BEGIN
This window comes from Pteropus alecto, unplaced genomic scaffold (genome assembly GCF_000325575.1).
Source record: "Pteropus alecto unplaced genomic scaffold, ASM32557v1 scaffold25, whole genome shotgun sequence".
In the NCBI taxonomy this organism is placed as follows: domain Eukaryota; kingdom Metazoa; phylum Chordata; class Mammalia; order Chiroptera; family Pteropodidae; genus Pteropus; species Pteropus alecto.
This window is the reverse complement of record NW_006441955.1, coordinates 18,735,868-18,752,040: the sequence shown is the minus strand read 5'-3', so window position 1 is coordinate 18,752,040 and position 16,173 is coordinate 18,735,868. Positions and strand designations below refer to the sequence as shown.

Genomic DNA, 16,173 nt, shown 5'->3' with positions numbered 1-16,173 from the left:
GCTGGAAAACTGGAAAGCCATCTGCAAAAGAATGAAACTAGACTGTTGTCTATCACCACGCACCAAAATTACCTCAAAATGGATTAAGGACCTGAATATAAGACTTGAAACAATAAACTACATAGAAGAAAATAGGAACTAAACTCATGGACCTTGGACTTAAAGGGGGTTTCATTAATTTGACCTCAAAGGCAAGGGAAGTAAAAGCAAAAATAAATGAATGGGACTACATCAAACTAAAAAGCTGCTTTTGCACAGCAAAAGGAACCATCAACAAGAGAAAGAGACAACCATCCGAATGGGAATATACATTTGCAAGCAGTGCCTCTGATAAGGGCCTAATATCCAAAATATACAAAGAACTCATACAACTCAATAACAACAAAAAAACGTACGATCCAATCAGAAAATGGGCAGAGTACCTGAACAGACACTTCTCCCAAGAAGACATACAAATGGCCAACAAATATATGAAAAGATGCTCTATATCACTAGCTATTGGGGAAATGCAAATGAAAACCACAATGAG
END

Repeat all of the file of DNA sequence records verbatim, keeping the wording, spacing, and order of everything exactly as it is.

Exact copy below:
This window comes from Pteropus alecto, unplaced genomic scaffold (genome assembly GCF_000325575.1).
Source record: "Pteropus alecto unplaced genomic scaffold, ASM32557v1 scaffold25, whole genome shotgun sequence".
In the NCBI taxonomy this organism is placed as follows: domain Eukaryota; kingdom Metazoa; phylum Chordata; class Mammalia; order Chiroptera; family Pteropodidae; genus Pteropus; species Pteropus alecto.
This window is the reverse complement of record NW_006441955.1, coordinates 18,735,868-18,752,040: the sequence shown is the minus strand read 5'-3', so window position 1 is coordinate 18,752,040 and position 16,173 is coordinate 18,735,868. Positions and strand designations below refer to the sequence as shown.

Genomic DNA, 16,173 nt, shown 5'->3' with positions numbered 1-16,173 from the left:
GCTGGAAAACTGGAAAGCCATCTGCAAAAGAATGAAACTAGACTGTTGTCTATCACCACGCACCAAAATTACCTCAAAATGGATTAAGGACCTGAATATAAGACTTGAAACAATAAACTACATAGAAGAAAATAGGAACTAAACTCATGGACCTTGGACTTAAAGGGGGTTTCATTAATTTGACCTCAAAGGCAAGGGAAGTAAAAGCAAAAATAAATGAATGGGACTACATCAAACTAAAAAGCTGCTTTTGCACAGCAAAAGGAACCATCAACAAGAGAAAGAGACAACCATCCGAATGGGAATATACATTTGCAAGCAGTGCCTCTGATAAGGGCCTAATATCCAAAATATACAAAGAACTCATACAACTCAATAACAACAAAAAAACGTACGATCCAATCAGAAAATGGGCAGAGTACCTGAACAGACACTTCTCCCAAGAAGACATACAAATGGCCAACAAATATATGAAAAGATGCTCTATATCACTAGCTATTGGGGAAATGCAAATGAAAACCACAATGAG